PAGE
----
Content: It is important but difficult to pull off. In fact according to research from Hubspot creating content and measuring the return on invest are two of the biggest challenges faced by marketers today.
Despite statistics demonstrating that posting and sharing content helps build your brand, drives engagement with your target audience and actually leads to more conversions (applications to jobs or clients getting in touch) the vast majority of recruitment businesses haven’t invested in content marketing training or hired content experts. This is huge lost opportunity.
Over the last 12 months my team and I have spent many hours educating our clients on how to make creating content simple. Here I’ll share a couple of tricks which will save you time and effort.
So what can you do today to save time, create more content and have an instant impact?
It starts with the way your structure your content. Since school we’ve heard about building stories with the right Beginning, Middle and Ending. When it comes to content creation and content marketing think of these three steps as chapters titled Problem, Solution and Resolution.
Chapter one. The Beginning – Problem:
Highlight a problem that your target audience of candidates or clients face. This could be a problem that they are very aware of (how do I prepare for an upcoming interview) or something that is news to them (did you know the job of a marketing director will become redundant because of “Growth Hackers”).
Conversations between recruiters and their candidates or clients should raise challenges that these individuals or businesses face. Build a process in your business where marketing and front line recruiters speak regularly to share what the hot topics of the day are.
When highlighting problems that your clients and candidates might not be aware of – such as changing market factors which could impact their career progression, or legislation changes which might mean hiring certain candidates becomes difficult – try to add statistics or data from third party sources to validate the issue.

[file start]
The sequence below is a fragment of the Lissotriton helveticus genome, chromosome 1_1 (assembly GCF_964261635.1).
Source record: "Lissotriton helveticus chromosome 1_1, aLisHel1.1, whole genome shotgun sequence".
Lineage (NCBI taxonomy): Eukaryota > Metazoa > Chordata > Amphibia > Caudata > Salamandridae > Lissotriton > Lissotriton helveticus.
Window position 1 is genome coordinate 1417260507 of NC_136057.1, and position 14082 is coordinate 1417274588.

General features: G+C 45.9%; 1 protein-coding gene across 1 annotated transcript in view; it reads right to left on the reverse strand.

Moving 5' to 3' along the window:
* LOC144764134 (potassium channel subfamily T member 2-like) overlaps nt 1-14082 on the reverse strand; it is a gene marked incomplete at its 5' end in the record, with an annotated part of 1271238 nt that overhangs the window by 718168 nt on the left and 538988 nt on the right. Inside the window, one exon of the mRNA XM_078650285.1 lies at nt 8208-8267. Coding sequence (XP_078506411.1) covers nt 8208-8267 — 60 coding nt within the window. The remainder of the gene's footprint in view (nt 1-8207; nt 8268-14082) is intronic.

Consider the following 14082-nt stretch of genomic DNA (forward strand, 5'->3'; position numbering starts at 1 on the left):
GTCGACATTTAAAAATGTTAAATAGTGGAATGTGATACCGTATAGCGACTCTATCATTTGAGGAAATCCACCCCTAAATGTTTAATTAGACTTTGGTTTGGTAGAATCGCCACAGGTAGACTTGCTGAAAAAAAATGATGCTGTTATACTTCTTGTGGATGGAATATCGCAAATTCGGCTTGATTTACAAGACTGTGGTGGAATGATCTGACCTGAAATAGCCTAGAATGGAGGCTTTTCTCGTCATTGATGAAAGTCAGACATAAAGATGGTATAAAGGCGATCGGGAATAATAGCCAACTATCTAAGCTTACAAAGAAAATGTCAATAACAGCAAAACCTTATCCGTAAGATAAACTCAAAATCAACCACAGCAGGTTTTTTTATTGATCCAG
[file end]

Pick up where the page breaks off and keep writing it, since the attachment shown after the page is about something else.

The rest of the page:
Chapter two. The Middle – Solution:
Explore what your clients and candidates can do to solve these problems. In the earlier examples this might include a vide tutorial on how to act in an interview and some tips for the most common questions, or training courses and book recommendations for marketers looking to learn about “Growth Hacking”.
The more comprehensive your solution, the better you demonstrate how well you understand your business and the market. For years now recruitment consultancies have been talking about the “value added service” which they offer alongside their standard recruitment offering. Here is the opportunity to deliver on that promise.
Content with a framework or process which is easy to follow will often be more successful and increase the number of social shares you receive.
Chapter three. The End – Resolution:
Having highlighted a problem, explained how it can be fixed you now have an opportunity to share examples of people / businesses who have followed these recommendations to see success.
Showing real life examples instantly builds credibility. This is like a case study on what your business has done and therefore what you can do for other clients or candidates.
Going back to the earlier examples you might show how someone managed to get their dream job as a result of your interview advice, or how “Growth Hacking” has changed your client’s marketing department.
Well does it work?
Heck yes! In fact this process is used across case studies, self-help books, adverts and infomercials.
Take the recent advert on television from AO. They highlight a problem shared by many parents; children get dirty, and occasionally washing machines break down. Then they describe the solution which involved contacting AO. Finally the entire video is a resolution because it is narrated in the first person by the family involved.
In a recent session with clients in the LinkedIn office several recognised this formula from articles they had read or had written themselves unknowingly.
Even this blog post takes the format of Problem, Solution, Resolution.
Problem: “Content: It is important but difficult to pull off.”
Solution: “It starts with the way your structure your content.”
Resolution: “Take the recent advert on television from AO.”
Please let me know if you try this formula and if you have success with it. Any feedback is welcome.
For more information check out this slide deck below…